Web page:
In celebration of Dr. Martin Luther King's birthday, AAREA hosted the screening of the movie American Promise at Century Theatres in Hayward. The event sold out twice leading to a packed house of 130 participants. Following the movie was a rich discussion... Read more

AAREA® Newsletter October 2013

AAREA™ wants to officially welcome you to the 2013-2014 academic year. We have been busy preparing for the many exciting growth opportunities coming to AAREA™ this year and are looking forward to 2013-2014. It is guaranteed to be a fulfilling year packed with many surprises. Read more

October 10-12 in Chicago: A Black Education Congress – Reclaiming and Celebrating What Works – Passing The Torch

A Black Education Congress (ABEC) represents the vision of a network of Black educators and activists in the United States, Canada and the Caribbean. Our intention is to give explicit attention to inter-generational collaboration to elevate and celebrate "what works" for children of African ancestry in educational settings and to "pass the torch" to those coming on behind us. Read more

AAREA® Addresses the Systematic Demise of Black Boys on January 26th in Oakland

The African American Regional Educational Alliances™ (AAREA™) host “A Courageous Conversation about the Systematic Demise of Black Boys” at its 4th Annual Professional Development Breakfast in Oakland, with a panel of four experts in the field of African American male development. Outstanding educators working for educational equity for African American students will be honored with awards. Read more

Journal Articles and Research Papers

Davis, James Earl. “Early Schooling and Academic Achievement of African American Males,” Urban Education, Vol. 38 No. 5 (2003): 515-534. DOI: 10.1177/0042085903256220. Available from the CSU Professional Development Institute of Urban Education website: http://www.csuprofessionaldevelopment.com/images/pdfs/EarlySchoolingAndAcademicAchievementOfAfricanAmericanMales.pdf

Published research from a variety of sources grounds the article in the most useful and reliable data that substantiates the achievement gap between African American males and their school peers, as well as providing direction to addressing lagging educational achievement.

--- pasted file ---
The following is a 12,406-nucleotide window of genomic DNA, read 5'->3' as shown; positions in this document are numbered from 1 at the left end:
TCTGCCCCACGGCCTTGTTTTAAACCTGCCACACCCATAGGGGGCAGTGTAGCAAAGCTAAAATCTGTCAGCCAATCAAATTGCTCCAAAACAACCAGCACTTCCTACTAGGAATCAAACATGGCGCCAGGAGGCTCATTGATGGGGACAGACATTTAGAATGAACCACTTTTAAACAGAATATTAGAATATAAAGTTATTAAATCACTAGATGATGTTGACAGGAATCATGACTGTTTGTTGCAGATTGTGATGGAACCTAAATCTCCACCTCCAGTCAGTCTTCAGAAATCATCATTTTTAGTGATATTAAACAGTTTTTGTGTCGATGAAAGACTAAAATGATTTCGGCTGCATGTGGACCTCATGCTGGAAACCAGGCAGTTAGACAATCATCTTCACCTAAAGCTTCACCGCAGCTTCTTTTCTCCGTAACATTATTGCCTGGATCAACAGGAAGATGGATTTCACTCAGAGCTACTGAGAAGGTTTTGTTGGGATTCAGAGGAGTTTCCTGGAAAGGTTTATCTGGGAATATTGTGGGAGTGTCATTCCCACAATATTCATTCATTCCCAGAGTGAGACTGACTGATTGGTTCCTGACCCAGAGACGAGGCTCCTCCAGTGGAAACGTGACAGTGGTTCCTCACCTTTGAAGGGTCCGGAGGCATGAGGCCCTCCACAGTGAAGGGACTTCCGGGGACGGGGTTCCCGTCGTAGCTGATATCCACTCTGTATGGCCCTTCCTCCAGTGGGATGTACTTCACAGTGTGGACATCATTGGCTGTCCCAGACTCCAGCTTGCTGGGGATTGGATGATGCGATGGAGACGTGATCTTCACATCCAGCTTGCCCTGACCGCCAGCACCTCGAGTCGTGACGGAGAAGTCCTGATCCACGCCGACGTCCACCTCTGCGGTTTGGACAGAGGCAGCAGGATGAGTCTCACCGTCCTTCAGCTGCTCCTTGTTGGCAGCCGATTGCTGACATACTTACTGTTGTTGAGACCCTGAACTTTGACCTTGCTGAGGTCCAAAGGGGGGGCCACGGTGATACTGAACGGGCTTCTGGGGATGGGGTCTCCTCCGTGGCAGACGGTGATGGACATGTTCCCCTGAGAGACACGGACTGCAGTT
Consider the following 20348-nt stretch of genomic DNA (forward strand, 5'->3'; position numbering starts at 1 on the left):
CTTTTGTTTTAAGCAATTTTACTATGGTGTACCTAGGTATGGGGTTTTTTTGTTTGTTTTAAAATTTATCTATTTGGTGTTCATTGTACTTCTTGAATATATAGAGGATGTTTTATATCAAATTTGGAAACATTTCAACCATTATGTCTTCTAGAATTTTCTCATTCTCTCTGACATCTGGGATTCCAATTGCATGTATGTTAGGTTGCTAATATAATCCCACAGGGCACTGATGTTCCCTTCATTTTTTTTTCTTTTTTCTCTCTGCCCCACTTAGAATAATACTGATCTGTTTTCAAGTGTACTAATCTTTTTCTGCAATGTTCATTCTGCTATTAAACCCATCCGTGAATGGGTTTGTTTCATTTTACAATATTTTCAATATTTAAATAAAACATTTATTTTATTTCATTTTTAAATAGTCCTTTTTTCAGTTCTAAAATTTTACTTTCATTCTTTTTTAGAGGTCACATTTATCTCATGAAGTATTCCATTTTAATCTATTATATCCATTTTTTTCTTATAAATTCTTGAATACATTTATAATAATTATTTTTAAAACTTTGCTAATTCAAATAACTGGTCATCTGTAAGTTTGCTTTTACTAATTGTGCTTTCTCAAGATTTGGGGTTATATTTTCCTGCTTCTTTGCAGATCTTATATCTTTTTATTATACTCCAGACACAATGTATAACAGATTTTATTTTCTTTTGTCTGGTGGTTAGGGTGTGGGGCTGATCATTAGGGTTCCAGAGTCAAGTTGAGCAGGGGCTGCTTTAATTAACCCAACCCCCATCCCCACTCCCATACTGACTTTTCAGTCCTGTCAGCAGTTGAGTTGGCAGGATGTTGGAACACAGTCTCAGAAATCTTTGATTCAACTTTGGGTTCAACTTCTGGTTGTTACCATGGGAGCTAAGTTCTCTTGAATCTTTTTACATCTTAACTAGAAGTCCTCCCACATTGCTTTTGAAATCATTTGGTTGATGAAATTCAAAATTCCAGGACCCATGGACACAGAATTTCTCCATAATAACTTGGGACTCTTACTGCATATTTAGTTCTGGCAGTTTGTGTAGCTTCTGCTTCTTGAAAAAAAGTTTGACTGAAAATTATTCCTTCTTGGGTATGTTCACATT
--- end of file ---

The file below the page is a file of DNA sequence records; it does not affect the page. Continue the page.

Cooper, Robert, and Will J. Jordan. “Cultural Issues in Comprehensive School Reform,” Urban Education, Vol. 38 No. 4, July 2003 380-397. DOI: 10.1177/0042085903254967. Available from the CSU Professional Development Institute of Urban Education website: http://www.csuprofessionaldevelopment.com/images/pdfs/CulturalIssuesInComprehensiveSchoolReform.pdf

This article’s primary interest is an exploration of the complexities of educational and social conditions encountered by African American males in public schools. It focuses on the ability and effectiveness of comprehensive school reform to overcome the barriers to learning that hinder the urban Black male student, such as concentrated poverty, drug use, and violence.

Wimberley, George L. “School Relationships Foster Success for African American Students,” ACT Policy Report, 2003. Available from the ACT website: http://www.act.org/research/policymakers/pdf/school_relation.pdf

This study uses data from the National Educational Longitudinal Study and reflects ACT’s interest in analyzing the critical issues affecting the preparation and diversity of the postsecondary applicant pool. It offers recommendations that policy makers, educators, and others can use to enhance the transition from high school to postsecondary education.

Milton Williams, Toni, Kim D. Pemberton, and Cherrel Miller Dyce. “Engagement without Judgment: Building Effective School, Family, and Community Partnerships for African American Learners: A Primer for Teachers and Administrators,” African American Learners Volume 1, Issue 2 (2012) Available from the ISAAC website at https://isaac.wayne.edu/research/journal/article.php?newsletter=133&article=1899